Activists have vowed to challenge the law and prevent it from taking effect because it has gone overboard by attacking the authority of the federal government of regulating immigration and empowering the police, giving them too much power. When the law takes effect in July it that means anyone who is found in America illegally would be committing a crime. If one looks like a foreigner or sounds like it, then he will be subjected to lots of questioning by the police to confirm their citizenship (CBS interactive Inc, 2010). Some legal migrants will also find themselves in these kinds of treatments despite their citizenship.
Some police departments say that the law would make it difficult to solve crimes because the moment you stop people and question them, this would not go down well with the immigrants and some of them will refuse to cooperate in solving crimes (CBS Interactive Inc, 2010). The republicans and the Democrats have found themselves in hot soup after the law was past. This is a very delicate issue which they did not want to deal with before the midterm elections of the congress because it involves a lot of emotions. The politicians are not the only ones who were affected but even students.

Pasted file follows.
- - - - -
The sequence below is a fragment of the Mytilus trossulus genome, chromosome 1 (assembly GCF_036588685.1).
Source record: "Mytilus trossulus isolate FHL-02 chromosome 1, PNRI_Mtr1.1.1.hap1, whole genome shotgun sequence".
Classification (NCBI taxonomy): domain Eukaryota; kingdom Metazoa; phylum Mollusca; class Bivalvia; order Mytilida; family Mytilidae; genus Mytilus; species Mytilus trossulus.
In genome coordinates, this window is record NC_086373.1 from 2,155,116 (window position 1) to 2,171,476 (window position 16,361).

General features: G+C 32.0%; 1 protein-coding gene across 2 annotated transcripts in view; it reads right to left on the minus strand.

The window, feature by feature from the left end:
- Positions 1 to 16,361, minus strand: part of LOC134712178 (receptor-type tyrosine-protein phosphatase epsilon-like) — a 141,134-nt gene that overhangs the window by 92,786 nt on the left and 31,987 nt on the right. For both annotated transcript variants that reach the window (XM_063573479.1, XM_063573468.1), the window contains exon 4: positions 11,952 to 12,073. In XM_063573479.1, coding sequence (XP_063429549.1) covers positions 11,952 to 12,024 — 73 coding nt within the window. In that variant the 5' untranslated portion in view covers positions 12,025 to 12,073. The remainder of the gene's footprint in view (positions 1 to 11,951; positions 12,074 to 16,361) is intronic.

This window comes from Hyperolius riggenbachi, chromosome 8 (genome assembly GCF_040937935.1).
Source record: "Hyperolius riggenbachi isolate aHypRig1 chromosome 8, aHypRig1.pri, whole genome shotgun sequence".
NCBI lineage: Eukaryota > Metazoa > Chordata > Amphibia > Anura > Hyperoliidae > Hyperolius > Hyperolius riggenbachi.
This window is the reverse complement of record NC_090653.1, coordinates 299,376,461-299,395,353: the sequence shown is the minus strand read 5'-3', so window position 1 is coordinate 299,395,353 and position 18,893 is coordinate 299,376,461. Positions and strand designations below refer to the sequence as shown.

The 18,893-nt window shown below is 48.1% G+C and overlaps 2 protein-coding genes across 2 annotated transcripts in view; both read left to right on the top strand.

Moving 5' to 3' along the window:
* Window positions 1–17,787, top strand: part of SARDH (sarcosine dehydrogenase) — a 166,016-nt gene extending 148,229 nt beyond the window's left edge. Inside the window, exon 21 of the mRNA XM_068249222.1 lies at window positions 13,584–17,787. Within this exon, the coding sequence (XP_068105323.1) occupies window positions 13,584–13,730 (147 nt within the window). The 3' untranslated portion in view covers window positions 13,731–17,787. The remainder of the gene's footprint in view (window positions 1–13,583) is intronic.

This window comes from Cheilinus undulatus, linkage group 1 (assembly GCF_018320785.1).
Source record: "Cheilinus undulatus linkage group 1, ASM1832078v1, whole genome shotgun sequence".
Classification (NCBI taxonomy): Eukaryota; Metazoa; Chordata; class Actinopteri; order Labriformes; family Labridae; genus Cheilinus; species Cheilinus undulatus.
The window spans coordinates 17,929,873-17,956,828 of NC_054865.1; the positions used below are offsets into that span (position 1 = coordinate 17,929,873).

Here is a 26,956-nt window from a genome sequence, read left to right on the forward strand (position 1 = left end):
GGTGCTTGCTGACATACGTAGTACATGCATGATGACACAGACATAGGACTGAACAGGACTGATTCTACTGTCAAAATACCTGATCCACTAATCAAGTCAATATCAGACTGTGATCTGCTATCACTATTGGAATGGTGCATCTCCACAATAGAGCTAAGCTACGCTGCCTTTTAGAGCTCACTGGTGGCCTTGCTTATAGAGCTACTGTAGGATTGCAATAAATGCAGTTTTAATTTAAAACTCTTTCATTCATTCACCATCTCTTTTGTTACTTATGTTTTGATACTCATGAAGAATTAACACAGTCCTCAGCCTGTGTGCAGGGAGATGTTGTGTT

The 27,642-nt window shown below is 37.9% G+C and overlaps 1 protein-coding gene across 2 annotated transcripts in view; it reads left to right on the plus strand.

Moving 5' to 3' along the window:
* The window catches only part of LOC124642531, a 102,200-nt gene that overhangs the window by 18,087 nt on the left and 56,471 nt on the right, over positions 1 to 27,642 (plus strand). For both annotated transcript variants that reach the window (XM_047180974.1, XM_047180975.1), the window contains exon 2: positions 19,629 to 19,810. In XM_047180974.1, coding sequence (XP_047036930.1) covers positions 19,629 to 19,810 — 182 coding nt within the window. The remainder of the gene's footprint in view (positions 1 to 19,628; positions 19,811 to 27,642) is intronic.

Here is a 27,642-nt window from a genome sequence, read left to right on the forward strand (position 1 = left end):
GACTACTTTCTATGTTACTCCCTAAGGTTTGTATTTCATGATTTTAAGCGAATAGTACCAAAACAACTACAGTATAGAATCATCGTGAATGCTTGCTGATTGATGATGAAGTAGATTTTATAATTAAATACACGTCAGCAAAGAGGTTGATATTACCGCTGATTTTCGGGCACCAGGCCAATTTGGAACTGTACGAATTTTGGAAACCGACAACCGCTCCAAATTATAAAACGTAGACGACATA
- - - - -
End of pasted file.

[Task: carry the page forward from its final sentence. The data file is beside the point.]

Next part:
In the University of Arizona, students started to withdraw in protest to the law and this prompted its president to write a letter to the school since it had lost so many students. The parents of these students had decided to send them to schools in other states and those who wanted admission to the school withdrew their applications (Binckes, 2010). Republicans have a reason to worry because it seems the Latinos will be in favor of democrats (Sharp, 2010). Since Arizona harbors 460,000 illegal immigrants, the law thus criminalizes their presence in the state.